The clock has started ticking for Abilene “head shops” to move from near churches, parks, hospitals and schools.
The shops, which are generally smoke shops, will have four months to relocate.
Last Thursday, the Abilene City Council approved an ordinance to force shops that sell synthetic drugs into heavy commercial or heavy or light industrial areas.
Since the ordinance was considered a matter of emergency, Thursday was the first and final reading.
The businesses wouldn’t be allowed to set up shop within 600 feet of churches, parks and hospitals, 2,500 feet of schools, and within 1,000 feet of each other.
Police Chief Stan Standridge has said 10 such shops are actively selling synthetic drugs within the city.
According to Standridge, the synthetic drugs are made to mimic the effects of marijuana; however, the side effects of synthetic marijuana include seizures, hallucinations, fits of anger and vomiting, among other things.
Two weeks ago, the Planning and Zoning Commission unanimously recommended that head shops only be allowed in heavy commercial or heavy or light industrial areas.
Currently, the majority of these shops are located in residential areas.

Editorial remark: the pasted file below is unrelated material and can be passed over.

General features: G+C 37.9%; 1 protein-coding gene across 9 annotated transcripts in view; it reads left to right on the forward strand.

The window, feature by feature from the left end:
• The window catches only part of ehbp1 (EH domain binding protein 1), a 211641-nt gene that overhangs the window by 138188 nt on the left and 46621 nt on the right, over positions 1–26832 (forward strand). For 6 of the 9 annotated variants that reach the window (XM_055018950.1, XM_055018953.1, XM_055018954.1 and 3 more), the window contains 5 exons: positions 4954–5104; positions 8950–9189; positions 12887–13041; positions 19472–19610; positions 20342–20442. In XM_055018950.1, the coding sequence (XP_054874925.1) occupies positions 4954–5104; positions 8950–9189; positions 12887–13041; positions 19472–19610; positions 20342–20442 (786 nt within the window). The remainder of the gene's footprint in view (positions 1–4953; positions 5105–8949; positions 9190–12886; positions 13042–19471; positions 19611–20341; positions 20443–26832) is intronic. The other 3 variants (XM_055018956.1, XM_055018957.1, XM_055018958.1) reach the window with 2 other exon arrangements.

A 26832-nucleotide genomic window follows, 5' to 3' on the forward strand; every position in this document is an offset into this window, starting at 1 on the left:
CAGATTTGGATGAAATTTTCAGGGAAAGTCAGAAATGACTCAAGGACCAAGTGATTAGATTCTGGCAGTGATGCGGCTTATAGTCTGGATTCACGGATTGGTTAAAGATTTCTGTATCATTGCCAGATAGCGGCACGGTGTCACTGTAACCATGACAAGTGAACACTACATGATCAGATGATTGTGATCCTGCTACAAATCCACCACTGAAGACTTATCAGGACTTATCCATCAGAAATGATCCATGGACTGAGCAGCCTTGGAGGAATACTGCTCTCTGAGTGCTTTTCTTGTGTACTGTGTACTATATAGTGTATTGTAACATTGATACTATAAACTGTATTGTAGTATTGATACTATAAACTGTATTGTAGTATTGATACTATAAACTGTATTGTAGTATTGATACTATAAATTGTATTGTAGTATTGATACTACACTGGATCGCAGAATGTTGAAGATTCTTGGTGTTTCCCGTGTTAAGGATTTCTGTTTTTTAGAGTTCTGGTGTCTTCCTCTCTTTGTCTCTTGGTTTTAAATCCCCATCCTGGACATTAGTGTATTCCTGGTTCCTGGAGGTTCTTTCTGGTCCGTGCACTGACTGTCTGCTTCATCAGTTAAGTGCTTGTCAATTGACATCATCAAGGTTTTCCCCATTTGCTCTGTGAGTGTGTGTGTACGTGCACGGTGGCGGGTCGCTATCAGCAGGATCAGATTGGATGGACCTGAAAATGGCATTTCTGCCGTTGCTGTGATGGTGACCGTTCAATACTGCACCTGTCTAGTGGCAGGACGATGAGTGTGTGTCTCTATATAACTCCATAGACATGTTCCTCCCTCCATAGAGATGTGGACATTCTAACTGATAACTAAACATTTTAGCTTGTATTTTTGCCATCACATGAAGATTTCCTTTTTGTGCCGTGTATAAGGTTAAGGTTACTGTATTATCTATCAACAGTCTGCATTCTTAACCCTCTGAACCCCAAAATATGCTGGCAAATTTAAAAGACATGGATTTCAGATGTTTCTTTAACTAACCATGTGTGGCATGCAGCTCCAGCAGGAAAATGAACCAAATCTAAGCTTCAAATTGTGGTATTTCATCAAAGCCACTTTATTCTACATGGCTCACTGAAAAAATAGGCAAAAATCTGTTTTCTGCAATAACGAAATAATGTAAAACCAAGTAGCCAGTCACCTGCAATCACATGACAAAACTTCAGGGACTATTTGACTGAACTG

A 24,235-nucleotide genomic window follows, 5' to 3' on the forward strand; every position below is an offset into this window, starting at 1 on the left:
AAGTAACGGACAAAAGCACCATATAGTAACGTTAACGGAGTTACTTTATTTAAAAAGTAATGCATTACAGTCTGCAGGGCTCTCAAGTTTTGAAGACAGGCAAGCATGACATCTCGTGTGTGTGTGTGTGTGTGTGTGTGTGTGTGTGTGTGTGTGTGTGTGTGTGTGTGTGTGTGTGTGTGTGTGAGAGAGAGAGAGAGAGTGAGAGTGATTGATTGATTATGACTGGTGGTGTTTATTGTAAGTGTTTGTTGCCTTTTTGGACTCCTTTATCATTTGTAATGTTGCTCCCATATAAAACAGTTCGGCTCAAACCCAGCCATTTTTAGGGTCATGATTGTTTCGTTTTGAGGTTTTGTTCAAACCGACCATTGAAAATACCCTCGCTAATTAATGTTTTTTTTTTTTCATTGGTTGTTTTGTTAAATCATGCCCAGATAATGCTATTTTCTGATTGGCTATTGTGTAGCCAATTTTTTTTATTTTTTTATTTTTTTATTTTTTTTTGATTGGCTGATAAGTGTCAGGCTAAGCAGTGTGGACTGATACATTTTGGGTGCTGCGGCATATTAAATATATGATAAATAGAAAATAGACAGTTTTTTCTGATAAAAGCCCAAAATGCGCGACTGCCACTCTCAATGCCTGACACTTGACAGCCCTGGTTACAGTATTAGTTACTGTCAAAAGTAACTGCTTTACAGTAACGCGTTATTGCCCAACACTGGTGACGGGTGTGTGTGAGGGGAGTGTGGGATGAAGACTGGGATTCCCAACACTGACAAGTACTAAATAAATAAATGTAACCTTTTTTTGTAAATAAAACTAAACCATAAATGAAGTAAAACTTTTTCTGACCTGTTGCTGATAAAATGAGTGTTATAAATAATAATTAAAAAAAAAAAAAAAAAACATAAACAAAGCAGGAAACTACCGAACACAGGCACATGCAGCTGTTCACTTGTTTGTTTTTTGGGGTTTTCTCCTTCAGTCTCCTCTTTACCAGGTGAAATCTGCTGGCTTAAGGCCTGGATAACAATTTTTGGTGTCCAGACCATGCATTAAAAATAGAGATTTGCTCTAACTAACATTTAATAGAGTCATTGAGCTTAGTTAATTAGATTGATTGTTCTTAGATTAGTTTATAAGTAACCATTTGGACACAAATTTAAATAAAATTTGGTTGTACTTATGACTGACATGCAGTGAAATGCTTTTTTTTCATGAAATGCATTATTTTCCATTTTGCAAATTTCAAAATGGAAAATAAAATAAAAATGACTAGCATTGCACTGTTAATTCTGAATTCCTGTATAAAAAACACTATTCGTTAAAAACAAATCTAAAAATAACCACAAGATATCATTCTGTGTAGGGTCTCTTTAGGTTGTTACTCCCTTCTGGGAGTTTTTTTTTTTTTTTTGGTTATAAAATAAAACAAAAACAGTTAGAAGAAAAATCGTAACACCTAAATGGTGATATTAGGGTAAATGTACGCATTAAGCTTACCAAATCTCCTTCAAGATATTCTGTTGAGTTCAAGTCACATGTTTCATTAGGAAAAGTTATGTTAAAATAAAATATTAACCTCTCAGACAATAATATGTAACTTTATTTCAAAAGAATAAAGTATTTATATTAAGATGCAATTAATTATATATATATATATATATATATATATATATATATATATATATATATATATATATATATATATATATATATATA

Many people stood up Thursday to share personal stories of how their own lives had been affected by synthetic drugs, and to support the ordinance.
"This is killing our young people," said Sherry Hicks.
"I had anxiety, depression, bi-polar [disorder symptoms]. I never had to deal with any of this before and it's just ruining lives," said Joshua Smith, a past user.
There were employees of shops present at the meeting but none of them stood up to speak against the ordinance.
After it was passed, those who did speak up said they hope it's just the beginning of the road to getting synthetic drugs out of the community for good.
"It's a great first step to finally maybe being able to get rid of these products and these stores," said Joshua Smith.
"I'm really excited about it," said Hicks. "It's a great first step to fixing the problem."
"We want to make sure that these businesses know we don't want them here," said Joshua's Mother, Jill Smith. "We want them gone."
The Council also discussed making a strong community push to get the State Legislature to move forward with banning more of the chemicals used to make synthetic drugs.
Councilman Robert Briley, Place 4, will be meeting with Gov. Perry in Austin Thursday evening regarding the legislation.
"I plan to speak to him about the synthetic marijuana in the special session.," said Briley. "If we can get something done there and show the sense of urgency....we're all worried about our youth and the integrity of the products these people are selling."